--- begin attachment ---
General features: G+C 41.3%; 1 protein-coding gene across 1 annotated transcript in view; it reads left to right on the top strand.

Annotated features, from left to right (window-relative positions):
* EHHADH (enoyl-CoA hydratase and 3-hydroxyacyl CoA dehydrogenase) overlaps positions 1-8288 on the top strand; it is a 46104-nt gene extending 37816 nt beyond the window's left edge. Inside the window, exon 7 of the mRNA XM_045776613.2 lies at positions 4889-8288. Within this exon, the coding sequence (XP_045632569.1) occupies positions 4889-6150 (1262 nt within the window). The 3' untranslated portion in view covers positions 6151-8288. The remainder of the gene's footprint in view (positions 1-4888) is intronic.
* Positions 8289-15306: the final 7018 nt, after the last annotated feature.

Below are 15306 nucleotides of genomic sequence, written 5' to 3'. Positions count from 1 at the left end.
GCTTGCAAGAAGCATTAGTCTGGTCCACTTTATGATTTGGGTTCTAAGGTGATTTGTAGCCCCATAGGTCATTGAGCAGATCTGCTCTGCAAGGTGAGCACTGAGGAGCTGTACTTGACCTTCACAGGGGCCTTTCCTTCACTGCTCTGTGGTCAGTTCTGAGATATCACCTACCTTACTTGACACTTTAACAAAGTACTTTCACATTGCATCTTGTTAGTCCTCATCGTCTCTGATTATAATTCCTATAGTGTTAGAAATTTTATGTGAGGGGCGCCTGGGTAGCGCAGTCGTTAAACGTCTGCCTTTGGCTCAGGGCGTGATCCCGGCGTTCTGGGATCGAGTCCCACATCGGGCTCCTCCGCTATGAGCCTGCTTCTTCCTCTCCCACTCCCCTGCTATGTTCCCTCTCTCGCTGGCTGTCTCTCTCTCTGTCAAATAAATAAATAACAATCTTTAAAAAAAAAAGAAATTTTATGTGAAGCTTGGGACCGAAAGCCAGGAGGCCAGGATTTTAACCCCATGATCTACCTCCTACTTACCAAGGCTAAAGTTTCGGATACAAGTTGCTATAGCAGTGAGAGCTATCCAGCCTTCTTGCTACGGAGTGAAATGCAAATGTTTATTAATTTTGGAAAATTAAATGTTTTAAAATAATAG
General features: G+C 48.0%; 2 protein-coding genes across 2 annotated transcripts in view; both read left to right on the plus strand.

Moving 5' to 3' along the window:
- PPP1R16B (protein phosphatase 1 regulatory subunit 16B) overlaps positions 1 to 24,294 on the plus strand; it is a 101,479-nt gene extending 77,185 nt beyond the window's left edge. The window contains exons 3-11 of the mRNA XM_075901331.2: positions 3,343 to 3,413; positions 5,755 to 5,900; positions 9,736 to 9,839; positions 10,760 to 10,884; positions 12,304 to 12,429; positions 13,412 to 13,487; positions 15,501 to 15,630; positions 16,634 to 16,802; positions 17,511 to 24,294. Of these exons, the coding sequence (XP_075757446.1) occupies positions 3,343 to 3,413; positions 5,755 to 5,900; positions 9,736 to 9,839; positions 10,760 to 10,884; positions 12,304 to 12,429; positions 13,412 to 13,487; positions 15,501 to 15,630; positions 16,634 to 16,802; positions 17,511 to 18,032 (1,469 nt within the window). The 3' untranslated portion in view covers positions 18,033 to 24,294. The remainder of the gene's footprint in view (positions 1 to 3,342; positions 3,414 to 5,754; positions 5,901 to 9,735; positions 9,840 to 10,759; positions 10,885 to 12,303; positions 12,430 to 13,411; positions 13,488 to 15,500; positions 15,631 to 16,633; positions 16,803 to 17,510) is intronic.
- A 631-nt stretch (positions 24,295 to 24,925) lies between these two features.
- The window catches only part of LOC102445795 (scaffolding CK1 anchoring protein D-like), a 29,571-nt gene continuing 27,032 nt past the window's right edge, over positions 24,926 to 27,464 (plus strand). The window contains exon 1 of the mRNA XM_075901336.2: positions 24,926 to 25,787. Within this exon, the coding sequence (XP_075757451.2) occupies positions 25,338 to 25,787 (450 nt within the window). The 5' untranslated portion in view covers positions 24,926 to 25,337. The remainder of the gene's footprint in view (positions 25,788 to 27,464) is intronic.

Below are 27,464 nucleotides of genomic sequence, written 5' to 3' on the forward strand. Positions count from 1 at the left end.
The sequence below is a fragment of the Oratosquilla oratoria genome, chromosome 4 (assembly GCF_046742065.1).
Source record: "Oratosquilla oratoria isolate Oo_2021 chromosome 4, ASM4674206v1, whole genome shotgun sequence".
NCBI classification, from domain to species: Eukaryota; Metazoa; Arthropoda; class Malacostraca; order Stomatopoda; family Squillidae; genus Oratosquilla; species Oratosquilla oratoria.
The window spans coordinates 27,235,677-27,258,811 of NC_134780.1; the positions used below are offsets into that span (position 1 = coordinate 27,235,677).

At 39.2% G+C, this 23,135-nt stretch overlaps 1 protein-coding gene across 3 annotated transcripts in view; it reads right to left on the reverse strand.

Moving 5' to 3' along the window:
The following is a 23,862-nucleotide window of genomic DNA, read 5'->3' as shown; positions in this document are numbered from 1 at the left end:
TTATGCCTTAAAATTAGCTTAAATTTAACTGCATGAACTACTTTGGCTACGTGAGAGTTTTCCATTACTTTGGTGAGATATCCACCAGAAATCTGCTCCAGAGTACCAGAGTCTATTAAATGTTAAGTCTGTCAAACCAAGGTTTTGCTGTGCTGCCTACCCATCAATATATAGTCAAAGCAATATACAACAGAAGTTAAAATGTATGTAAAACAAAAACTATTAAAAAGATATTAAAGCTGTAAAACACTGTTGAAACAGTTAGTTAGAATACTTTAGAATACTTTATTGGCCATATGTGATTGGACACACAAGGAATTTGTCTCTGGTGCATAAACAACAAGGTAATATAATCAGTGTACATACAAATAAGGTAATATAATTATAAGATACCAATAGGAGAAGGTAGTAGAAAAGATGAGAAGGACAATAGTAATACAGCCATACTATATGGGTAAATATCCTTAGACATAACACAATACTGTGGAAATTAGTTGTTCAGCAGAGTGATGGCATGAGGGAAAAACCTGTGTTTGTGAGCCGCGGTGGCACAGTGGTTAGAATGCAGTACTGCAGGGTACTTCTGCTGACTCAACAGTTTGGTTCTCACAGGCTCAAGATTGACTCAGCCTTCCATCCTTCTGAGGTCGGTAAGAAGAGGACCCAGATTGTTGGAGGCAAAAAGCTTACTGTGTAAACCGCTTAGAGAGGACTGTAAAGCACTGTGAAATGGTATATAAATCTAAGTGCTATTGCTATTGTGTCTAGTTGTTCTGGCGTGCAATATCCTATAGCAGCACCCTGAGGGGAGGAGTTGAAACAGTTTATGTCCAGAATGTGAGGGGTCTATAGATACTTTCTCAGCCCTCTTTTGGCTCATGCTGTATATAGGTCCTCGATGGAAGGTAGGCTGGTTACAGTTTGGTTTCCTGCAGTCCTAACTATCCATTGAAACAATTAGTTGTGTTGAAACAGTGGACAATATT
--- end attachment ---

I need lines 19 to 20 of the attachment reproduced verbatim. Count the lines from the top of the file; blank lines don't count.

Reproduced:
The following is a 23,862-nucleotide window of genomic DNA, read 5'->3' as shown; positions in this document are numbered from 1 at the left end:
TTATGCCTTAAAATTAGCTTAAATTTAACTGCATGAACTACTTTGGCTACGTGAGAGTTTTCCATTACTTTGGTGAGATATCCACCAGAAATCTGCTCCAGAGTACCAGAGTCTATTAAATGTTAAGTCTGTCAAACCAAGGTTTTGCTGTGCTGCCTACCCATCAATATATAGTCAAAGCAATATACAACAGAAGTTAAAATGTATGTAAAACAAAAACTATTAAAAAGATATTAAAGCTGTAAAACACTGTTGAAACAGTTAGTTAGAATACTTTAGAATACTTTATTGGCCATATGTGATTGGACACACAAGGAATTTGTCTCTGGTGCATAAACAACAAGGTAATATAATCAGTGTACATACAAATAAGGTAATATAATTATAAGATACCAATAGGAGAAGGTAGTAGAAAAGATGAGAAGGACAATAGTAATACAGCCATACTATATGGGTAAATATCCTTAGACATAACACAATACTGTGGAAATTAGTTGTTCAGCAGAGTGATGGCATGAGGGAAAAACCTGTGTTTGTGAGCCGCGGTGGCACAGTGGTTAGAATGCAGTACTGCAGGGTACTTCTGCTGACTCAACAGTTTGGTTCTCACAGGCTCAAGATTGACTCAGCCTTCCATCCTTCTGAGGTCGGTAAGAAGAGGACCCAGATTGTTGGAGGCAAAAAGCTTACTGTGTAAACCGCTTAGAGAGGACTGTAAAGCACTGTGAAATGGTATATAAATCTAAGTGCTATTGCTATTGTGTCTAGTTGTTCTGGCGTGCAATATCCTATAGCAGCACCCTGAGGGGAGGAGTTGAAACAGTTTATGTCCAGAATGTGAGGGGTCTATAGATACTTTCTCAGCCCTCTTTTGGCTCATGCTGTATATAGGTCCTCGATGGAAGGTAGGCTGGTTACAGTTTGGTTTCCTGCAGTCCTAACTATCCATTGAAACAATTAGTTGTGTTGAAACAGTGGACAATATT